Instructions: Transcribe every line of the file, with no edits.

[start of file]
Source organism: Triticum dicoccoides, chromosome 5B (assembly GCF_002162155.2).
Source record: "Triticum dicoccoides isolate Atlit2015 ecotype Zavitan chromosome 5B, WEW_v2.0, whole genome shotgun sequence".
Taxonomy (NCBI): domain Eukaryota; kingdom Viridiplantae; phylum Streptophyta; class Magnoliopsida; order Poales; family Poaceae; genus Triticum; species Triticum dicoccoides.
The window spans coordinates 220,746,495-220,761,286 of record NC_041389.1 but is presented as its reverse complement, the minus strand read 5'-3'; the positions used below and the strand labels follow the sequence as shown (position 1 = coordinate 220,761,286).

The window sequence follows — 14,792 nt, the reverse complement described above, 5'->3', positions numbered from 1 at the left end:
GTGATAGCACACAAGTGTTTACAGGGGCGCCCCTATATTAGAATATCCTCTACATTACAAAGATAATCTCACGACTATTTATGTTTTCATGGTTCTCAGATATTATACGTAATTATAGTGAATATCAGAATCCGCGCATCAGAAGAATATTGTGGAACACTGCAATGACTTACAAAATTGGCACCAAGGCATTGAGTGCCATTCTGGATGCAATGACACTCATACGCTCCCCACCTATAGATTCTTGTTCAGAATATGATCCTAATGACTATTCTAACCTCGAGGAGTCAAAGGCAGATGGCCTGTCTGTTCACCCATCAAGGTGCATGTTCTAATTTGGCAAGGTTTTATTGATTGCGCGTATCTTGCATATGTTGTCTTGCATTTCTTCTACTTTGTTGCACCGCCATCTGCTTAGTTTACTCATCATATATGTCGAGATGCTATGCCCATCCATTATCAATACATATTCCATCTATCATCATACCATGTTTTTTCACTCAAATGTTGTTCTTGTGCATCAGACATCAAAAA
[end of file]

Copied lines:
Source organism: Triticum dicoccoides, chromosome 5B (assembly GCF_002162155.2).
Source record: "Triticum dicoccoides isolate Atlit2015 ecotype Zavitan chromosome 5B, WEW_v2.0, whole genome shotgun sequence".
Taxonomy (NCBI): domain Eukaryota; kingdom Viridiplantae; phylum Streptophyta; class Magnoliopsida; order Poales; family Poaceae; genus Triticum; species Triticum dicoccoides.
The window spans coordinates 220,746,495-220,761,286 of record NC_041389.1 but is presented as its reverse complement, the minus strand read 5'-3'; the positions used below and the strand labels follow the sequence as shown (position 1 = coordinate 220,761,286).

The window sequence follows — 14,792 nt, the reverse complement described above, 5'->3', positions numbered from 1 at the left end:
GTGATAGCACACAAGTGTTTACAGGGGCGCCCCTATATTAGAATATCCTCTACATTACAAAGATAATCTCACGACTATTTATGTTTTCATGGTTCTCAGATATTATACGTAATTATAGTGAATATCAGAATCCGCGCATCAGAAGAATATTGTGGAACACTGCAATGACTTACAAAATTGGCACCAAGGCATTGAGTGCCATTCTGGATGCAATGACACTCATACGCTCCCCACCTATAGATTCTTGTTCAGAATATGATCCTAATGACTATTCTAACCTCGAGGAGTCAAAGGCAGATGGCCTGTCTGTTCACCCATCAAGGTGCATGTTCTAATTTGGCAAGGTTTTATTGATTGCGCGTATCTTGCATATGTTGTCTTGCATTTCTTCTACTTTGTTGCACCGCCATCTGCTTAGTTTACTCATCATATATGTCGAGATGCTATGCCCATCCATTATCAATACATATTCCATCTATCATCATACCATGTTTTTTCACTCAAATGTTGTTCTTGTGCATCAGACATCAAAAA